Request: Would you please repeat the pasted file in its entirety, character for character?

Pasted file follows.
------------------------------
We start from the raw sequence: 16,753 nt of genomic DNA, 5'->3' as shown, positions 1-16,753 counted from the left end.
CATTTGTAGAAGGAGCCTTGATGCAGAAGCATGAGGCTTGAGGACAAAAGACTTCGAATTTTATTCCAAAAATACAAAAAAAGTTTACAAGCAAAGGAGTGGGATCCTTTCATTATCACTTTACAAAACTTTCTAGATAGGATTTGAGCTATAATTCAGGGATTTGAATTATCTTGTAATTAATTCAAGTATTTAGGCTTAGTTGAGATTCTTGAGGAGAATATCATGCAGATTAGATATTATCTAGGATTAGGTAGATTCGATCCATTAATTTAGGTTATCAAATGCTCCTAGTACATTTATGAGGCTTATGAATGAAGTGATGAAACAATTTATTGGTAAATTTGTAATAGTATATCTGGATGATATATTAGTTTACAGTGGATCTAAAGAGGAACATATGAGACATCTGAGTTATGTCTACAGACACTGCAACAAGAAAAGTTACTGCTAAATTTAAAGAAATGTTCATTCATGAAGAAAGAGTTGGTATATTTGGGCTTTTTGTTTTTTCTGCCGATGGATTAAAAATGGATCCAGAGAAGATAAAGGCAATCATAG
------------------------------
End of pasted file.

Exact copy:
We start from the raw sequence: 16,753 nt of genomic DNA, 5'->3' as shown, positions 1-16,753 counted from the left end.
CATTTGTAGAAGGAGCCTTGATGCAGAAGCATGAGGCTTGAGGACAAAAGACTTCGAATTTTATTCCAAAAATACAAAAAAAGTTTACAAGCAAAGGAGTGGGATCCTTTCATTATCACTTTACAAAACTTTCTAGATAGGATTTGAGCTATAATTCAGGGATTTGAATTATCTTGTAATTAATTCAAGTATTTAGGCTTAGTTGAGATTCTTGAGGAGAATATCATGCAGATTAGATATTATCTAGGATTAGGTAGATTCGATCCATTAATTTAGGTTATCAAATGCTCCTAGTACATTTATGAGGCTTATGAATGAAGTGATGAAACAATTTATTGGTAAATTTGTAATAGTATATCTGGATGATATATTAGTTTACAGTGGATCTAAAGAGGAACATATGAGACATCTGAGTTATGTCTACAGACACTGCAACAAGAAAAGTTACTGCTAAATTTAAAGAAATGTTCATTCATGAAGAAAGAGTTGGTATATTTGGGCTTTTTGTTTTTTCTGCCGATGGATTAAAAATGGATCCAGAGAAGATAAAGGCAATCATAG